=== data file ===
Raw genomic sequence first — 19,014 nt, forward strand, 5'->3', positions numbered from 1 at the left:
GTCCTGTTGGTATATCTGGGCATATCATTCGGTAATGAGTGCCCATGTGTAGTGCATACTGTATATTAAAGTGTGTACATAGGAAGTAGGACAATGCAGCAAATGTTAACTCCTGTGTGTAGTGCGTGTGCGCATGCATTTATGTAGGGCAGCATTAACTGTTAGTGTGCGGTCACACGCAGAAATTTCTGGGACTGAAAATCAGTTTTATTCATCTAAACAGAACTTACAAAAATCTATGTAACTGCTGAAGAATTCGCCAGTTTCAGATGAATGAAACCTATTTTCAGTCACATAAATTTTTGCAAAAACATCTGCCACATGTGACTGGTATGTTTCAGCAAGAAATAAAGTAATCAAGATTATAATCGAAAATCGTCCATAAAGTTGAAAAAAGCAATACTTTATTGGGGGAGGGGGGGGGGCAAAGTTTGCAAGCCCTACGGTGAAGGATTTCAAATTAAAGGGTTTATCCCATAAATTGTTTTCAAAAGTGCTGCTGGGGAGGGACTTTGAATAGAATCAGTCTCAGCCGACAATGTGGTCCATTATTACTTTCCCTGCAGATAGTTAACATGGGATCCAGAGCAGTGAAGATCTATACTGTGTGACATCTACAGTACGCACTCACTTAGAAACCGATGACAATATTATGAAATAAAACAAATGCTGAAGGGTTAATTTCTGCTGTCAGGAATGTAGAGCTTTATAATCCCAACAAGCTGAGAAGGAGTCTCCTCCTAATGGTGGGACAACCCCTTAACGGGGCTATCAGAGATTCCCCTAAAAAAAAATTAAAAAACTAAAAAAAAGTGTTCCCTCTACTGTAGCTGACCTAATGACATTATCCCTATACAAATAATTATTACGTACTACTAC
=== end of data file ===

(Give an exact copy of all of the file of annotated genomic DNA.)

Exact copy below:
Raw genomic sequence first — 19,014 nt, forward strand, 5'->3', positions numbered from 1 at the left:
GTCCTGTTGGTATATCTGGGCATATCATTCGGTAATGAGTGCCCATGTGTAGTGCATACTGTATATTAAAGTGTGTACATAGGAAGTAGGACAATGCAGCAAATGTTAACTCCTGTGTGTAGTGCGTGTGCGCATGCATTTATGTAGGGCAGCATTAACTGTTAGTGTGCGGTCACACGCAGAAATTTCTGGGACTGAAAATCAGTTTTATTCATCTAAACAGAACTTACAAAAATCTATGTAACTGCTGAAGAATTCGCCAGTTTCAGATGAATGAAACCTATTTTCAGTCACATAAATTTTTGCAAAAACATCTGCCACATGTGACTGGTATGTTTCAGCAAGAAATAAAGTAATCAAGATTATAATCGAAAATCGTCCATAAAGTTGAAAAAAGCAATACTTTATTGGGGGAGGGGGGGGGGCAAAGTTTGCAAGCCCTACGGTGAAGGATTTCAAATTAAAGGGTTTATCCCATAAATTGTTTTCAAAAGTGCTGCTGGGGAGGGACTTTGAATAGAATCAGTCTCAGCCGACAATGTGGTCCATTATTACTTTCCCTGCAGATAGTTAACATGGGATCCAGAGCAGTGAAGATCTATACTGTGTGACATCTACAGTACGCACTCACTTAGAAACCGATGACAATATTATGAAATAAAACAAATGCTGAAGGGTTAATTTCTGCTGTCAGGAATGTAGAGCTTTATAATCCCAACAAGCTGAGAAGGAGTCTCCTCCTAATGGTGGGACAACCCCTTAACGGGGCTATCAGAGATTCCCCTAAAAAAAAATTAAAAAACTAAAAAAAAGTGTTCCCTCTACTGTAGCTGACCTAATGACATTATCCCTATACAAATAATTATTACGTACTACTAC